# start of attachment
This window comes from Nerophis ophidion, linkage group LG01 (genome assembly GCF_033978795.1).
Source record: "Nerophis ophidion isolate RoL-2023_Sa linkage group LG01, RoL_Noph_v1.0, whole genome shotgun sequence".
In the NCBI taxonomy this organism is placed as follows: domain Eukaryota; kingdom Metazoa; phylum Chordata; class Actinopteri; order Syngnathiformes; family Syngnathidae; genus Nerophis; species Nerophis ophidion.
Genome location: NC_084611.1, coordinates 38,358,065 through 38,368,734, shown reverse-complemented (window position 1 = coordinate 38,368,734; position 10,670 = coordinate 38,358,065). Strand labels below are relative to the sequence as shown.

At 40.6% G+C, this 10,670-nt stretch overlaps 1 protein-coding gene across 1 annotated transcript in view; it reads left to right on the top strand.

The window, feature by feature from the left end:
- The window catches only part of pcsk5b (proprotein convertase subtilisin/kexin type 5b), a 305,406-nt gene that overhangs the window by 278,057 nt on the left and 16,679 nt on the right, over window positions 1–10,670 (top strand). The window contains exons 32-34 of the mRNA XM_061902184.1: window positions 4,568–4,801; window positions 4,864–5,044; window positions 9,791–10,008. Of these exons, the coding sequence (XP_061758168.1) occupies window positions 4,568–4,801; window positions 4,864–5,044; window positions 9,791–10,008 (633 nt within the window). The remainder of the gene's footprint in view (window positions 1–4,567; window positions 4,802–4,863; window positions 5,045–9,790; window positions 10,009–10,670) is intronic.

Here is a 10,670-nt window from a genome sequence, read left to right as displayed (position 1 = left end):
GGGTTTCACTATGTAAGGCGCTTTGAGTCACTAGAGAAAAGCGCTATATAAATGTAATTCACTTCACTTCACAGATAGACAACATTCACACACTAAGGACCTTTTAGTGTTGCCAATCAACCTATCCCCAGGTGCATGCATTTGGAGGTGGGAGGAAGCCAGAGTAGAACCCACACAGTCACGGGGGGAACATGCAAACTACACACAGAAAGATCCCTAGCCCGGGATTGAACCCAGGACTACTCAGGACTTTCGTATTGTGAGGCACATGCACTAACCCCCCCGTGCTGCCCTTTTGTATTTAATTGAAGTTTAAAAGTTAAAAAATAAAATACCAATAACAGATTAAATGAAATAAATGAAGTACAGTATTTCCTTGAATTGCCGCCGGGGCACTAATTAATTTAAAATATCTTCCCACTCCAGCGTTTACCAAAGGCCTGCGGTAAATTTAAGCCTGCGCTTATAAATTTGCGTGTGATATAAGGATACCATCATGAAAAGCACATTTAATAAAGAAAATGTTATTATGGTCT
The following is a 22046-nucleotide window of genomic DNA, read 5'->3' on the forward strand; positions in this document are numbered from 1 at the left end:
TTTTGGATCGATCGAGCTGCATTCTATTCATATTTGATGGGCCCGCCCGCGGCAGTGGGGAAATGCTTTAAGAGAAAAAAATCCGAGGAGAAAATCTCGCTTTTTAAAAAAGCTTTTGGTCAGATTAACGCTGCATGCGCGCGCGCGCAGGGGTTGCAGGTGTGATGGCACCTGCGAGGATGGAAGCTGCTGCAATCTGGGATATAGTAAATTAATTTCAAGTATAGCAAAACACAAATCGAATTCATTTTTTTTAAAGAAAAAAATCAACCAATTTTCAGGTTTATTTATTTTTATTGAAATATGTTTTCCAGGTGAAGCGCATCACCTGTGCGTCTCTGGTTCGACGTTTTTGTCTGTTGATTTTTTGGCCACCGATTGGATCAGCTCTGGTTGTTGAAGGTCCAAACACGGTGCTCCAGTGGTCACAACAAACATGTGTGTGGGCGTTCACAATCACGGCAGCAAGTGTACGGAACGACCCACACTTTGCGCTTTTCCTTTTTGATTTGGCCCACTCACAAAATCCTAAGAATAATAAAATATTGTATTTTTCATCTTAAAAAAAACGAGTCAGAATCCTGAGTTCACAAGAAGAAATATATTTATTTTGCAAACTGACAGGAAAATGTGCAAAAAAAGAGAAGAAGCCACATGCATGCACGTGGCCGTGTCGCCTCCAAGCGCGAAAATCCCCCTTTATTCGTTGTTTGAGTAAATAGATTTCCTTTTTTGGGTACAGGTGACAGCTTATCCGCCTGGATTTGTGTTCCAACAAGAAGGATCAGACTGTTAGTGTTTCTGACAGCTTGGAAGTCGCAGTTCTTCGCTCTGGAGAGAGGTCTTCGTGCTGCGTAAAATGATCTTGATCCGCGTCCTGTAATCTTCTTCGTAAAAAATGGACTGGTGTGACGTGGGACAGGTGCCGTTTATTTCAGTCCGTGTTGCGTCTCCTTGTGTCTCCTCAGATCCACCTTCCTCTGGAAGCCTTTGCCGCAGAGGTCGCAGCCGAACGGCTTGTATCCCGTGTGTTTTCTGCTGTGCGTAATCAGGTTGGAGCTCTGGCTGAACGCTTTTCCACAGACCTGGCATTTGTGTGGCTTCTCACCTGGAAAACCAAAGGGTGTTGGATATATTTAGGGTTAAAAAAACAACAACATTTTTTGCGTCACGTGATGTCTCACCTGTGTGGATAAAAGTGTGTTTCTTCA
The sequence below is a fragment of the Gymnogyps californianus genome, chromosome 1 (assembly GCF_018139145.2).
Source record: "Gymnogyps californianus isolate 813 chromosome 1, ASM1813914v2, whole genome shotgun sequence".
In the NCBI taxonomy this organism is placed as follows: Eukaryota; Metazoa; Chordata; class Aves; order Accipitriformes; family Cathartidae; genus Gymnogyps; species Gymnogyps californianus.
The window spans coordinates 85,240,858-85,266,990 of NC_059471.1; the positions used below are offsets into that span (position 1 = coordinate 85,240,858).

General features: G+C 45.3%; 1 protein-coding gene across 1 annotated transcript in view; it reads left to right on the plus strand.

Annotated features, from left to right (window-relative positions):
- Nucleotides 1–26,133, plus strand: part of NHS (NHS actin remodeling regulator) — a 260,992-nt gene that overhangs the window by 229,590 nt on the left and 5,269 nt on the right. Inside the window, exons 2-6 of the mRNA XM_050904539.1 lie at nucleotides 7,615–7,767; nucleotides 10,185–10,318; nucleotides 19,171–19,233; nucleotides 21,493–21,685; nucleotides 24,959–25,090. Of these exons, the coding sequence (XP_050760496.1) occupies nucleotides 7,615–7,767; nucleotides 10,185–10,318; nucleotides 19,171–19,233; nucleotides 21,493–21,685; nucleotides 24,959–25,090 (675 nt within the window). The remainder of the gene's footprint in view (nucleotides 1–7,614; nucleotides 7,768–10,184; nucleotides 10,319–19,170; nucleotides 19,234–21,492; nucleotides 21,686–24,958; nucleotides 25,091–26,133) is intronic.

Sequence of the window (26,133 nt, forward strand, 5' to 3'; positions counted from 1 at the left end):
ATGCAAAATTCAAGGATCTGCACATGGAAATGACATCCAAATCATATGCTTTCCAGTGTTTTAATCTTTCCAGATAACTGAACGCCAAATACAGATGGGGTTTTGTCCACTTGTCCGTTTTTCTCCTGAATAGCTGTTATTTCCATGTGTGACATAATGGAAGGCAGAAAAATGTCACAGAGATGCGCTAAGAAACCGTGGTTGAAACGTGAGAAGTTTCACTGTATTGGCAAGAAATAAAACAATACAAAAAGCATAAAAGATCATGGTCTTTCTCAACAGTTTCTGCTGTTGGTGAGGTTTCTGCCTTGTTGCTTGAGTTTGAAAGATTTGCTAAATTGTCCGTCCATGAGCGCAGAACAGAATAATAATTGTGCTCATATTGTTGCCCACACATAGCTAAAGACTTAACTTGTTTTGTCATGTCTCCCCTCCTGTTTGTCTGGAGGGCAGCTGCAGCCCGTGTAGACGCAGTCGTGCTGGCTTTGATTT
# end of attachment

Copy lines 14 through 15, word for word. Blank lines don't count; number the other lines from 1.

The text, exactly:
In the NCBI taxonomy this organism is placed as follows: Eukaryota; Metazoa; Chordata; class Aves; order Accipitriformes; family Cathartidae; genus Gymnogyps; species Gymnogyps californianus.
The window spans coordinates 85,240,858-85,266,990 of NC_059471.1; the positions used below are offsets into that span (position 1 = coordinate 85,240,858).